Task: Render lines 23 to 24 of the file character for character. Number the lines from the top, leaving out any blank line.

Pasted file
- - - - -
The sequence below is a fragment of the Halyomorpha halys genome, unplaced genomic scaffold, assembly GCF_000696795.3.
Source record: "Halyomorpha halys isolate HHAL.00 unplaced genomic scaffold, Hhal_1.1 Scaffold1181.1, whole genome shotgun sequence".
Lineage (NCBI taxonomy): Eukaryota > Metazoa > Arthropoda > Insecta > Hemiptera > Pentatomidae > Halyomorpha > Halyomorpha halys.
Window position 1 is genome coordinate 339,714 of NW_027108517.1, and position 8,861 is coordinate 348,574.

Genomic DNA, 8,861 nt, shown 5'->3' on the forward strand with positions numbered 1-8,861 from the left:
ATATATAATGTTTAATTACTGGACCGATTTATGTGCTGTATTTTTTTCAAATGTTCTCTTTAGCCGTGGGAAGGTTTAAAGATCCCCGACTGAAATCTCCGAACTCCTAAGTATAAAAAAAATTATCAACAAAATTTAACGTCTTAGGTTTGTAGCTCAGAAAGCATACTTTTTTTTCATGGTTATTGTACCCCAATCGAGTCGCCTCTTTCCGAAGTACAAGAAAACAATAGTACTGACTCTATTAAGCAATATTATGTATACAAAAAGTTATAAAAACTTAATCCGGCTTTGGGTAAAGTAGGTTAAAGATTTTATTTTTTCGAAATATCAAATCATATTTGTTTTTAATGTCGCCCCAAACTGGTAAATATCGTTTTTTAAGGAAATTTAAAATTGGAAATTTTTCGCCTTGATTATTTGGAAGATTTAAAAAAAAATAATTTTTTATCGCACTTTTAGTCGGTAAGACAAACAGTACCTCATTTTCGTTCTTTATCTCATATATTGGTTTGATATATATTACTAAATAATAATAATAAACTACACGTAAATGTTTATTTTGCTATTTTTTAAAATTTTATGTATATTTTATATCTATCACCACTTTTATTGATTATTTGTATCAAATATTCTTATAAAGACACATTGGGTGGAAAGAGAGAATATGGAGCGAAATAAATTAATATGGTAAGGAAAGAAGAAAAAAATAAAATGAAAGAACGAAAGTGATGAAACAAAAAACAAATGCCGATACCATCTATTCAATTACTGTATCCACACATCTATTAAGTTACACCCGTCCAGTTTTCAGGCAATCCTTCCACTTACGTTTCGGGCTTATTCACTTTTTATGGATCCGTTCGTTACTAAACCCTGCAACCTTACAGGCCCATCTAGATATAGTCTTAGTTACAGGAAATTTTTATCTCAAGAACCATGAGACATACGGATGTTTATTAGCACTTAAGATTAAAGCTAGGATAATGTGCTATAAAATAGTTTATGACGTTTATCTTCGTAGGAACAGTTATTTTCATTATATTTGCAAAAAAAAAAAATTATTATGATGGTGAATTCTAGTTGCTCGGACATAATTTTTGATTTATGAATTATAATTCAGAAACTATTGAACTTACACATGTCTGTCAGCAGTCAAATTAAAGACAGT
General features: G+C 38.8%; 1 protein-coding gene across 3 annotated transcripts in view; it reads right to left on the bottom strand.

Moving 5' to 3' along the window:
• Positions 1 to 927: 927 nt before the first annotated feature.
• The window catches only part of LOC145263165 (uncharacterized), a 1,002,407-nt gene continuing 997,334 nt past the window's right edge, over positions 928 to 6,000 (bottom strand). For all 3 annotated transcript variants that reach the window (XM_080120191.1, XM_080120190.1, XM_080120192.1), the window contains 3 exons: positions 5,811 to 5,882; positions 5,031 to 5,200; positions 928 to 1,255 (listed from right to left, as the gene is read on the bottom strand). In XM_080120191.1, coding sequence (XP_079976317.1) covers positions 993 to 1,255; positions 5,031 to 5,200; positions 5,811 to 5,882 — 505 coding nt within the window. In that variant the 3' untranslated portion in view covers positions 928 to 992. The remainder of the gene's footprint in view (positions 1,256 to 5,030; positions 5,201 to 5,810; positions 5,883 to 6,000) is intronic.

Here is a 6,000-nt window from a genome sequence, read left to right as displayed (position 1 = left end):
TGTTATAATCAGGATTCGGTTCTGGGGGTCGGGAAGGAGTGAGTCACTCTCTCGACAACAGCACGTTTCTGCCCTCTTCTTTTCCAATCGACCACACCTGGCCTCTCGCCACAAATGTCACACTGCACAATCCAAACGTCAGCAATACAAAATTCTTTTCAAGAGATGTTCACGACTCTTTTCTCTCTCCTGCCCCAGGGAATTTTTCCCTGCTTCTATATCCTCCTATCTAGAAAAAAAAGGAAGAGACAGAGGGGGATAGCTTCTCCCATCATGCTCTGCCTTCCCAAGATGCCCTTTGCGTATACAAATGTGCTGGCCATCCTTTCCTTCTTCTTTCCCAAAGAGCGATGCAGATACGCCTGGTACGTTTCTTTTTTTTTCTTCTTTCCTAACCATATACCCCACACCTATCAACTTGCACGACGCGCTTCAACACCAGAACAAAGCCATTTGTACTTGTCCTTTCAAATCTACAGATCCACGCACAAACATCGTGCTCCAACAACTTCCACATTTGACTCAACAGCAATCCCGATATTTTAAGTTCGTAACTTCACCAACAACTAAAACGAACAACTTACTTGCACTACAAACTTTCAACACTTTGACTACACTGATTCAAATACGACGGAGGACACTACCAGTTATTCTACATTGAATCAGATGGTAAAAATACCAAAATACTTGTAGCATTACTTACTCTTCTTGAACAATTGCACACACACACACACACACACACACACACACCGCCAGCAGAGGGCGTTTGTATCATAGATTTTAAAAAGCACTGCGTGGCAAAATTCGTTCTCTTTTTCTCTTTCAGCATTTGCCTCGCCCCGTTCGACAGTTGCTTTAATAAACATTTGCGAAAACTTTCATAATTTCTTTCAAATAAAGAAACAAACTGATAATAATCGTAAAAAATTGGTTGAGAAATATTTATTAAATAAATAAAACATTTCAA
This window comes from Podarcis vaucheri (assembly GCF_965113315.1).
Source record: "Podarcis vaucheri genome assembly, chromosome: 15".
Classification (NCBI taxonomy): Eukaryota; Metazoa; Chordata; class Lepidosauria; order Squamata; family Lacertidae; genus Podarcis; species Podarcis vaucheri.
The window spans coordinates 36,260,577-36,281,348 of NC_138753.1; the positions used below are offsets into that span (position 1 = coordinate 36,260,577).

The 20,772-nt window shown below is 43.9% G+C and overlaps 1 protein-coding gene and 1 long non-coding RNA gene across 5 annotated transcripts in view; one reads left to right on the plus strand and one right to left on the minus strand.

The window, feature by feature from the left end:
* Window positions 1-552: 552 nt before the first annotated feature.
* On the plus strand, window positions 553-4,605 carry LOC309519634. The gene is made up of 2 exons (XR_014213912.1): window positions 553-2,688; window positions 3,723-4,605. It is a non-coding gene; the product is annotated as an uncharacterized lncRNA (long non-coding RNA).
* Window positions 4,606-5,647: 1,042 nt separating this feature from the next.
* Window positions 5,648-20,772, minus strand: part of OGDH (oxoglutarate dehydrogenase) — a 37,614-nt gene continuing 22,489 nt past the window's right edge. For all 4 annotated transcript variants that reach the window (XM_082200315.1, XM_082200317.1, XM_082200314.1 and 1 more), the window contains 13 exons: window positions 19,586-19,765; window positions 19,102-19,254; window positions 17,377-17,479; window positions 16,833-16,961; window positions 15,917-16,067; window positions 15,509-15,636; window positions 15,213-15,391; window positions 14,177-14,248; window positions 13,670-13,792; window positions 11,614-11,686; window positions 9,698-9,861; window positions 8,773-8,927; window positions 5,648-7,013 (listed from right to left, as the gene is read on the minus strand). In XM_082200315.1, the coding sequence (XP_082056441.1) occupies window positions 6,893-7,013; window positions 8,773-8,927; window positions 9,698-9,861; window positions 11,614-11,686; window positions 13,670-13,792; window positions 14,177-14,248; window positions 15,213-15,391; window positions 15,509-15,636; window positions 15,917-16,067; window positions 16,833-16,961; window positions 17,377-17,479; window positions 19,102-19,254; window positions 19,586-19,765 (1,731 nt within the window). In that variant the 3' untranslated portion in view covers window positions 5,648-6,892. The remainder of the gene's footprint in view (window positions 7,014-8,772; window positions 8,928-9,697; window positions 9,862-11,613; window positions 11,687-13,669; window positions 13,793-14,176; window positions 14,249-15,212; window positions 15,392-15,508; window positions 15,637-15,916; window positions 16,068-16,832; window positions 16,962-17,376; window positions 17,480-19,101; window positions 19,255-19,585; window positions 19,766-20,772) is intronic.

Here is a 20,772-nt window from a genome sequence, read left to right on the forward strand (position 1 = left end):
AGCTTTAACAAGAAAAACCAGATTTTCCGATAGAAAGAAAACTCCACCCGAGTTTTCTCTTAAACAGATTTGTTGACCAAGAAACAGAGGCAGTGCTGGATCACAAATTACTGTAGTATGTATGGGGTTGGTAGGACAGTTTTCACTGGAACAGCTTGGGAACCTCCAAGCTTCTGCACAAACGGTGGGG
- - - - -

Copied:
Here is a 20,772-nt window from a genome sequence, read left to right on the forward strand (position 1 = left end):
AGCTTTAACAAGAAAAACCAGATTTTCCGATAGAAAGAAAACTCCACCCGAGTTTTCTCTTAAACAGATTTGTTGACCAAGAAACAGAGGCAGTGCTGGATCACAAATTACTGTAGTATGTATGGGGTTGGTAGGACAGTTTTCACTGGAACAGCTTGGGAACCTCCAAGCTTCTGCACAAACGGTGGGG